Have you ever wondered what the difference between Sales enablement and Sales Transformation is? Or are they both the same? In this blog, Matt Farnworth who is an Account Director at Huble Digital illustrates how both functions are different but essentially work together within the overall sales process.
What is Sales Enablement?
Sales enablement is a repeatable series of steps, tweaked and improved upon in each cycle, that provides your sales personnel with the variety of resources they may need to win more business. These resources can be anything from content to tools — all with the view to help your salespeople sell your products or services to customers.
What is Sales Transformation?
Sales transformation is a process of change in relation to the sales operations of a business. This can be in the form of building upon or updating current foundations, driven by a company-wide desire to achieve sales-impacted objectives (such as hitting revenue targets or increasing profit).
What is the difference?
The easiest way to see the differences between Sales Enablement and Sales Transformation is to see them as potential allies that can both be valuable to a business and exist in harmony, rather than as two separate, unrelated potential options to a problem. Sales Transformation is a fixed piece of the puzzle in as much as it involves identifying processes that need to be changed, and then changing them. Sales Enablement is more dynamic: it is an iterative process that doesn't really come to an end.
Implementing Sales Transformation
To lay this out simply let’s look at the two as a journey. Imagine you’re a sales leader or manager with big targets to hit (a destination) and sales processes (a vehicle) to get you there. Only, you’re looking at your current vehicle, and you sense something is missing — think of it as having only a beat up ‘86 Corolla to take you all the way from Miami to Las Vegas. You need an upgrade to your vehicle (your sales processes). You need Sales Transformation.
So to get started, you sell the need for change to your passengers (your co-workers/sales team) and have looked at the data, statistics and past performance of your current vehicle to identify areas for change. These steps will help you firm up your choice of vehicle: Do you need a pick-up? A sports car? Or maybe it’s just a newer Corolla — after all, Sales Transformation does not necessarily mean a complete or drastic change to your processes, it might just be modernizing a certain section.
Once you’ve picked your new car and know the changes needed, you should create a series of measurable goals around the proposed upgrade and how that will look for your team. You want to get to Vegas, but a key result would first be a shorter trip to Texas using the new vehicle. These smaller goals make up your OKRs (Objectives and Key Results).
For a true Sales Transformation process, you need to align with your Marketing team, (your mechanics). If you’re not on the same page as your mechanics, they could be putting diesel in your petrol engine — or in real terms, marketing a product to your audience using different language or USPs leading to a disjointed lead to client experience. After this, you’re all set to put your Sales Transformation into action — of course, you’ll monitor over time and track progress, asking questions like “Is my MPG keeping to standard?”, “What about the tire depth?” Are you happy with how things are looking when a few miles are on the clock? Whatever the metrics, it's important to track, check and access them over time.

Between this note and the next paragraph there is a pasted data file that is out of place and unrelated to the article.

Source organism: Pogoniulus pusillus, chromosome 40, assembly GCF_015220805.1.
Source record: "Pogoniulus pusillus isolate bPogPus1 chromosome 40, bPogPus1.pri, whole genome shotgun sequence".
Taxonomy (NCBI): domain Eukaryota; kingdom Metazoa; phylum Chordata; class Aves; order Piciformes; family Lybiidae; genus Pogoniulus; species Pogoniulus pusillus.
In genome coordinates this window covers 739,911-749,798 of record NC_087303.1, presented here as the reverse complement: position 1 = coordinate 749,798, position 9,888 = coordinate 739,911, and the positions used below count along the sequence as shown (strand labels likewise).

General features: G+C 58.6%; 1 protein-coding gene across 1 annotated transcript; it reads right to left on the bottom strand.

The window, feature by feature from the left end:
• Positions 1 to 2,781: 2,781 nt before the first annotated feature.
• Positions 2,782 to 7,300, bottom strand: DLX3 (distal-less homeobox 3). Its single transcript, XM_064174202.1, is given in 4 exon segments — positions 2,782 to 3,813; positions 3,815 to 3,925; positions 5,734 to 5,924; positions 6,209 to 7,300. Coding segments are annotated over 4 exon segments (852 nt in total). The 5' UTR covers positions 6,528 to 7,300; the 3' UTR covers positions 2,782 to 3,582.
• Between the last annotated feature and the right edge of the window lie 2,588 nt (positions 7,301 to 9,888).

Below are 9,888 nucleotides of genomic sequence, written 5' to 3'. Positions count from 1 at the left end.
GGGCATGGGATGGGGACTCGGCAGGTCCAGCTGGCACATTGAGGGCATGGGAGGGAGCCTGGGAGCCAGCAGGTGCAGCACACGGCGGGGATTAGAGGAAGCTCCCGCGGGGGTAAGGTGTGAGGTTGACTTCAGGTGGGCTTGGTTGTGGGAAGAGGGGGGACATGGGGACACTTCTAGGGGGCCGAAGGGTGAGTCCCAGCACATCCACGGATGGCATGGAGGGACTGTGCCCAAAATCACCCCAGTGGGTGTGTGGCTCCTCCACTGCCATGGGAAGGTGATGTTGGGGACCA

Implementing Sales Enablement
Ok, so negotiations are finished and you’ve got your new car (your Sales Transformation is complete), and you’re now in a position to set off for Vegas. But could you make the car go faster? Could you fine tune it to use less gas? Maybe you could even take an extra member of the team on that roof rack? It sounds like it’s time to optimise your vehicle. It sounds like it’s time for Sales Enablement.
Sales Enablement, in the simplest sense, arms the sales team with the resources they need to convert leads — but it’s very much a collaboration. Sales (the driver) needs to provide Marketing (the mechanics) with information on types of content that is missing or materials that they could utilise to sell more effectively and reach their destination more efficiently.
Much like fine tuning and optimising a car, there are a few vital areas to focus on when implementing Sales Enablement, namely: reporting and analysis, sales content optimization, technology and automation, and sales enablement software.
Reporting is very much about agreeing on standardised reports — are we talking Miles per hour or Kilometers per hour? Sales Content optimisation looks to streamline the sales process with sufficient case studies, pitch decks and email templates — extra can of NOS strapped below deck? Technology and automation & Sales enablement software focuses on taking the typically manual process of sales and using technology like HubSpot to bring it into the modern day — who doesn’t love an automatic?!
Congratulations! You’ve gone through Sales Transformation and got yourself a brand new car that meets all your needs. You’ve also driven that car to the Sales Enablement garage and optimised it to be primed and ready to transport your sales team, and equip them with everything they need to sell effectively. Suddenly that road to Vegas is looking a lot shorter, smoother and more enjoyable. The important takeaway from this is that Sales Transformation and Sales Enablement needn’t be ideas accessed against each other, or even necessarily at the same time. They both hold substance and can be of great benefit to a business — ensuring they have a well oiled, fuel efficient and high performingsports car sales team.
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